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Old 09-30-2018, 06:45 PM   #21
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Name: Glenn
Trailer: 2009 Escape 17B
British Columbia
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Originally Posted by John in Santa Cruz View Post
I drove this through a good part of the 70s...

Mine was a red fastback.
What happens to the hole when the cheese is gone?
- Bertolt Brecht
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Old 09-30-2018, 07:19 PM   #22
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Name: Jon
Trailer: 2008 Scamp 13 S1
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Considering in buying a VW EuroVan Camper...

Mine was... oh wait!... I wasn't driving through most of the 70's.

So... what was the "good part" of the 70's?
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Old 10-01-2018, 12:17 AM   #23
Name: tony
Trailer: Bigfoot 25B21RB
British Columbia
Posts: 70

Iíve owned over 15 of these vans from 70 to 2003. Everyone has their quirks but the strongest emotional appeal for me is the 75 to 79 type 2 van. Its classic styling and fuel injection made a nice balance. I would not let my daughters drive until they learned to start and navigate our 1974 window van from a steep hill on Sumas Mountain here in Abbotsford. I figured if they can learn to drive a VW van from a stop parked on a hill facing up they can drive anything. If you really want to drive a VW camper van keep looking. They are out there but very rare. I sold one once to farmer with a very big belly. He got in and the big steering wheel pressed on his belly so there were two big bulges above and below it. I asked him how are you supposed to steer? He thought he will do just fine and bought it. Then I drove by his farm quite a few months later and saw it parked then drove by months later and still sitting there so I drove up and his wife said that Doug passed away of heart failure and she didnít have a license and wondered if I would buy it back. Of course I did. The last van I almost had was a perfect 1979 Westphalia orange with the classic plaid interior. I spotted it in a carport in my town and knocked on the door. The owners didnít want to sell but I left her my card. For the next 4 years once a year at the same time I left her my card. One day she called me and said Iím selling and the price is $10,000 take it or leave it. I called my best friend and told him hereís your chance to own a classic beauty. He being a stubborn Englishman said Iíll think about it and I replied if you donít buy it tonight I will. He bought it and loves it. Heís been offered $25,000 for it but wonít sell it. I hope he remembers that love got first dibs on it. I keep my eyes open for them and another one will pop up sooner or later but it wonít be cheap!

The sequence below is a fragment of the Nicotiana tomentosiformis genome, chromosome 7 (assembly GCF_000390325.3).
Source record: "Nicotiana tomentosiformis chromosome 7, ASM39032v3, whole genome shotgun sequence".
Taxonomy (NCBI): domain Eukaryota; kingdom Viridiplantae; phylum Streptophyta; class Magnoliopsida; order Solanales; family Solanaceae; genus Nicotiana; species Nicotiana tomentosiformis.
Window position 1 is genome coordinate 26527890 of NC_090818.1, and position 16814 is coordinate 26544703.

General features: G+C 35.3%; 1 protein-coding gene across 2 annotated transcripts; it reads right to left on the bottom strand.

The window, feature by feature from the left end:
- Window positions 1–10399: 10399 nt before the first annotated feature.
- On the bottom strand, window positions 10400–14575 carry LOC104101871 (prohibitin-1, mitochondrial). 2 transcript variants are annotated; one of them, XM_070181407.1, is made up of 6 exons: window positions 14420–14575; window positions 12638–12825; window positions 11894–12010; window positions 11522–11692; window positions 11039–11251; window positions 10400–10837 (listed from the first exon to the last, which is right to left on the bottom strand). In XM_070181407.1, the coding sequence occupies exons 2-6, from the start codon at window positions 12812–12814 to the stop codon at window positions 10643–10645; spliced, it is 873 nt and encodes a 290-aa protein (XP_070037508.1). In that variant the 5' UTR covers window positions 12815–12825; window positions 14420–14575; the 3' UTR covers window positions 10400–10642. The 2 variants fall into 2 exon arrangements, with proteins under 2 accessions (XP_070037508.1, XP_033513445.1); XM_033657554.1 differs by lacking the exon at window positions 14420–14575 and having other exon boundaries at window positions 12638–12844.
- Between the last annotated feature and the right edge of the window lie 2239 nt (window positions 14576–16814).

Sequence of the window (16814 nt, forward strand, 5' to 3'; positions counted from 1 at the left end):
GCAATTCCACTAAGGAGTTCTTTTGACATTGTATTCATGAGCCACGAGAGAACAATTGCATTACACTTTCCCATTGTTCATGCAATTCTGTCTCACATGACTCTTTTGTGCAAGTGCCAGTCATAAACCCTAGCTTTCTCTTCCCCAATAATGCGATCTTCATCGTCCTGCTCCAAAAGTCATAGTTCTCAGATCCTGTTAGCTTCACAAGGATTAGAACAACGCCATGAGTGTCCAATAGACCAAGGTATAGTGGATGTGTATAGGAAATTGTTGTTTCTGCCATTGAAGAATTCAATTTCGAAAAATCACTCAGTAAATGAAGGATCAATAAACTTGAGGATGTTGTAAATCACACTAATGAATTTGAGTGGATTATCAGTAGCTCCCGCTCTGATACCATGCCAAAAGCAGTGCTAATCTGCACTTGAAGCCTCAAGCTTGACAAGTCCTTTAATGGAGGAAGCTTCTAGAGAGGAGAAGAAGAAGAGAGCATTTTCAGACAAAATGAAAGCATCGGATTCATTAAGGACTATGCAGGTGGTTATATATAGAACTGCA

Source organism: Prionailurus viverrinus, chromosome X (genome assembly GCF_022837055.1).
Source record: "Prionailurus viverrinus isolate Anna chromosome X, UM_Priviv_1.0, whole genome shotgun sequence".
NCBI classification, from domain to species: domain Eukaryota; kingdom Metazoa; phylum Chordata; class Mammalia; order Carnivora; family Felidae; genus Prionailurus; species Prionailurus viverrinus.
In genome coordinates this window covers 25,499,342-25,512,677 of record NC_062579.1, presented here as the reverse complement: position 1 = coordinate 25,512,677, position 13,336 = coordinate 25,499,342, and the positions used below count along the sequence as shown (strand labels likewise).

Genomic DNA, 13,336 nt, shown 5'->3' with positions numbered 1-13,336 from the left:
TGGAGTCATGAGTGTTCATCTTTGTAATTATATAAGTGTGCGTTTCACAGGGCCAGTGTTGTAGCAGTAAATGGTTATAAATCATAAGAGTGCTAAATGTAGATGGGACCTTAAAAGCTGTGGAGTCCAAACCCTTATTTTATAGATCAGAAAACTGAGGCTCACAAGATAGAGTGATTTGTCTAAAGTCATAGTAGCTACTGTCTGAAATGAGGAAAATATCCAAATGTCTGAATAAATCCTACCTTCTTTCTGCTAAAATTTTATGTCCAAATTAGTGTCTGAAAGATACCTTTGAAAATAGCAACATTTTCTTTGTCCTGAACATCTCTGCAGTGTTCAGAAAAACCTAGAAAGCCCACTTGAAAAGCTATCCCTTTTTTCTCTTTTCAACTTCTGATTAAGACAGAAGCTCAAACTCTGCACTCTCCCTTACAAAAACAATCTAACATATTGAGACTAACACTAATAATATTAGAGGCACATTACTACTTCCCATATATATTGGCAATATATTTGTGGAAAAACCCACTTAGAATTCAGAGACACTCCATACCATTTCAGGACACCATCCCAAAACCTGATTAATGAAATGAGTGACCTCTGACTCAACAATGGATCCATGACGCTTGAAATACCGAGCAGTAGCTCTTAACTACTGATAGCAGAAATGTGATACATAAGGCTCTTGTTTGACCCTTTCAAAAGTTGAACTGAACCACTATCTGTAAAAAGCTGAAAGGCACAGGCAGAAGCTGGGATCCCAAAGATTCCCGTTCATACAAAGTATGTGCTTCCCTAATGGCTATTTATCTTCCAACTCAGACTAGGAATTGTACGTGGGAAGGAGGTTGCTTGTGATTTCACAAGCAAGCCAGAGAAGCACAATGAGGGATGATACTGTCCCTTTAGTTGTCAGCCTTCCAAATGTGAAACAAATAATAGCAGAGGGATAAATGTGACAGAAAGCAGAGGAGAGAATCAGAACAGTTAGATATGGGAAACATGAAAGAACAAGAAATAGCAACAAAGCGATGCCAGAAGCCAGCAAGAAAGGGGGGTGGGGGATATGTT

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Old 10-01-2018, 12:47 AM   #24
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Name: Glenn
Trailer: 2009 Escape 17B
British Columbia
Posts: 8,214
I had plans to convert my bus into a camper, but never got further than removing six seat belts from the back.

My dad drove a Kombi when we lived in East Africa. Worst experience was having the front windows ( windshields ) open and driving into a swarm of bees.
Fond memories.
What happens to the hole when the cheese is gone?
- Bertolt Brecht
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Old 10-01-2018, 10:37 PM   #25
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Name: Aaron